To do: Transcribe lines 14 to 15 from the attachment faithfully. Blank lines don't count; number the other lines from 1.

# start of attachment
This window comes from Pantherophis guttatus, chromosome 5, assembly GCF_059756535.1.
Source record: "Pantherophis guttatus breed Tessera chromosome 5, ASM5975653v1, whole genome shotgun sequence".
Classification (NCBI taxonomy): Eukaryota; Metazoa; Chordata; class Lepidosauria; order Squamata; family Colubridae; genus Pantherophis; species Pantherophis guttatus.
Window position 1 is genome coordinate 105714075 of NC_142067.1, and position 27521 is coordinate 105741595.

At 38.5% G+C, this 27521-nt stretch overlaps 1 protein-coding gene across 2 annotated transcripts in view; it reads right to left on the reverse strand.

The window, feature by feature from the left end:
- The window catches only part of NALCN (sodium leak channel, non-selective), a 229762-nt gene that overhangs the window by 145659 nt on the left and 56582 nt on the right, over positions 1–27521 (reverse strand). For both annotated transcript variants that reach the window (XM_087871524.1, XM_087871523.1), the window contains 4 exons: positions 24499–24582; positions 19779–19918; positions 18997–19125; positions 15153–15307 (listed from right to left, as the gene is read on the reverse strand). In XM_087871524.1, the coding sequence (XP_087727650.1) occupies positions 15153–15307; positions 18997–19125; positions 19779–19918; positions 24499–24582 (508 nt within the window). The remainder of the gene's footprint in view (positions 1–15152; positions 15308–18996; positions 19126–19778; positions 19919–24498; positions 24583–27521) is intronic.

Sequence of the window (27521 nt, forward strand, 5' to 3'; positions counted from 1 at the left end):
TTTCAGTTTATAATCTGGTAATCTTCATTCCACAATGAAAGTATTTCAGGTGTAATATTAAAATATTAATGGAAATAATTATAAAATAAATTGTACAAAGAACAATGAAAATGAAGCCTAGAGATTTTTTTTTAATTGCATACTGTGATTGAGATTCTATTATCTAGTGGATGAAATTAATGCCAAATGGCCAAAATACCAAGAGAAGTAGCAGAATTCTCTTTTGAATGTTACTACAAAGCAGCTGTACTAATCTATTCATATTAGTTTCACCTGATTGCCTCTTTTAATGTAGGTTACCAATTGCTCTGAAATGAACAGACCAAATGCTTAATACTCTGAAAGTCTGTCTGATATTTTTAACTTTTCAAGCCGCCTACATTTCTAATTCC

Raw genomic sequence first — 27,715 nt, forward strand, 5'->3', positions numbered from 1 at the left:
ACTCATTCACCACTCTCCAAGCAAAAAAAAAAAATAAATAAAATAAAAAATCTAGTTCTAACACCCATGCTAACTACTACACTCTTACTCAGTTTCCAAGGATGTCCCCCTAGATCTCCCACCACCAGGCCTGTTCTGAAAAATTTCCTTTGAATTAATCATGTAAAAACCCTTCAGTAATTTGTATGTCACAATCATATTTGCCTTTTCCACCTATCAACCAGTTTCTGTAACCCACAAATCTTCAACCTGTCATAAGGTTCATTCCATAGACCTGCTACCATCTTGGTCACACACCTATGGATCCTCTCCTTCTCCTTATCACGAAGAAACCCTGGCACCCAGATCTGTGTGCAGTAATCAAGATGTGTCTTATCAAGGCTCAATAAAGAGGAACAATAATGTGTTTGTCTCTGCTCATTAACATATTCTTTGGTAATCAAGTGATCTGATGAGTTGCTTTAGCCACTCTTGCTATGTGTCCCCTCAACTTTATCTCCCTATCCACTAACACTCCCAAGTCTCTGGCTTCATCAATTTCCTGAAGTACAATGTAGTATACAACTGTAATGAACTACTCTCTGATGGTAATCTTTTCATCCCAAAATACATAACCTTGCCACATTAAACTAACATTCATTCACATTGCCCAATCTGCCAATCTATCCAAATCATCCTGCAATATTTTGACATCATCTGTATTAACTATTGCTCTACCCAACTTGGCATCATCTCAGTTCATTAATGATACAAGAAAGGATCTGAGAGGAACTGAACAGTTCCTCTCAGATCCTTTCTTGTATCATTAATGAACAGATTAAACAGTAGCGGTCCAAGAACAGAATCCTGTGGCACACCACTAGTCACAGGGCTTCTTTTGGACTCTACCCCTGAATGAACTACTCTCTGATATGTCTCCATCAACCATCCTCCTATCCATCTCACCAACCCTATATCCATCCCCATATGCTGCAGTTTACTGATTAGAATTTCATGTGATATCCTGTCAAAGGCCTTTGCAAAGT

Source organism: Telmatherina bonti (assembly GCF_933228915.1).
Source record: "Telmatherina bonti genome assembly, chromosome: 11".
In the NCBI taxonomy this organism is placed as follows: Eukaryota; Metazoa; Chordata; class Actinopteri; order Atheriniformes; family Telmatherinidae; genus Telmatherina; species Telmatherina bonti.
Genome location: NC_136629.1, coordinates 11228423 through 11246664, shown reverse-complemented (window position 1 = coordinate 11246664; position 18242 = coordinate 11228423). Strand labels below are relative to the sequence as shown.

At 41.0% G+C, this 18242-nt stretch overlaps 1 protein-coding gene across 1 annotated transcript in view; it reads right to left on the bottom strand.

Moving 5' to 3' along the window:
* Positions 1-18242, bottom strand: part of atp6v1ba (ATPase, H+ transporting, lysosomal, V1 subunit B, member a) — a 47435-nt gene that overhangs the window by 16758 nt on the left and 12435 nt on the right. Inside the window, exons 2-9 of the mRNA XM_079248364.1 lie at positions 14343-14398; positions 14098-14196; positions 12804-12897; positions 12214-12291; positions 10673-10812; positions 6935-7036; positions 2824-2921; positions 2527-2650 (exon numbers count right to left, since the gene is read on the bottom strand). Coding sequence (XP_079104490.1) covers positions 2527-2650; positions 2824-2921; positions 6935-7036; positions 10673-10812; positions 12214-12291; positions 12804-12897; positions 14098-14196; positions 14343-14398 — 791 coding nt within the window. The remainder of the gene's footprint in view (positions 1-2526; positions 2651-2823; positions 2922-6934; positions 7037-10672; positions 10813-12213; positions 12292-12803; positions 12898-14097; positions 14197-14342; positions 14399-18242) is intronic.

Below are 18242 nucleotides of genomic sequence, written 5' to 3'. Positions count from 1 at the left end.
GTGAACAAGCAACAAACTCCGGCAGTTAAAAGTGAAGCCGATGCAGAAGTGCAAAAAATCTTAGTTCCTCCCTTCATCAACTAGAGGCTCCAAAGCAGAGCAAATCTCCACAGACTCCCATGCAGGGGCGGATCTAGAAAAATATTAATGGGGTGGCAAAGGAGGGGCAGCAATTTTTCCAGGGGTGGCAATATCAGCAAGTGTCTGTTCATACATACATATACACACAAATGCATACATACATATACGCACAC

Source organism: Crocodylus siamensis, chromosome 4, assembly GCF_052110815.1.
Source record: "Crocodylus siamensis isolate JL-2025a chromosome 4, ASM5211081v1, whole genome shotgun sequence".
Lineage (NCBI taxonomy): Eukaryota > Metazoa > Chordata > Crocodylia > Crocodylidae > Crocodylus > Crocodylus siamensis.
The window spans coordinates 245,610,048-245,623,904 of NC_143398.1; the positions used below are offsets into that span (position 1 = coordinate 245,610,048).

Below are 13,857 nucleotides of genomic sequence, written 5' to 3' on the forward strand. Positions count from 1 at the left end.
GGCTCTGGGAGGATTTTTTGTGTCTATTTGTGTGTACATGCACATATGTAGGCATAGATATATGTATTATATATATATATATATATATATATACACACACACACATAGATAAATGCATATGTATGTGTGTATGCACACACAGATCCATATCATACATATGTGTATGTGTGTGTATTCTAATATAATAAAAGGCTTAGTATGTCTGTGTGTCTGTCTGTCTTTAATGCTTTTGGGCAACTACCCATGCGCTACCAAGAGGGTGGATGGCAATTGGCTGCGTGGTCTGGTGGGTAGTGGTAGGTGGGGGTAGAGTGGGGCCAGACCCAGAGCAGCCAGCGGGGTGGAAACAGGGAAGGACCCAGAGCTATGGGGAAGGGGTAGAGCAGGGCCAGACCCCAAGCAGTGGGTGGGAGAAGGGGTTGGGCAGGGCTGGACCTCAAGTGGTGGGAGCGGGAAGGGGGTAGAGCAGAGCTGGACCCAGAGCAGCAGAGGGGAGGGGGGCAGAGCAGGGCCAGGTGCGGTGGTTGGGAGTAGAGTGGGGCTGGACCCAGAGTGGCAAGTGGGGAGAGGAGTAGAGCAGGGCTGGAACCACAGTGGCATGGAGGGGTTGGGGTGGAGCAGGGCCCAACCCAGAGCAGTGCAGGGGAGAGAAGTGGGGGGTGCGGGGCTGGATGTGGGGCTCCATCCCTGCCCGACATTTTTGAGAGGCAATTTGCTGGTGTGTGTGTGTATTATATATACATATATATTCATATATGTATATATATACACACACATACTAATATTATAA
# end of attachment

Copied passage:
In the NCBI taxonomy this organism is placed as follows: Eukaryota; Metazoa; Chordata; class Actinopteri; order Atheriniformes; family Telmatherinidae; genus Telmatherina; species Telmatherina bonti.
Genome location: NC_136629.1, coordinates 11228423 through 11246664, shown reverse-complemented (window position 1 = coordinate 11246664; position 18242 = coordinate 11228423). Strand labels below are relative to the sequence as shown.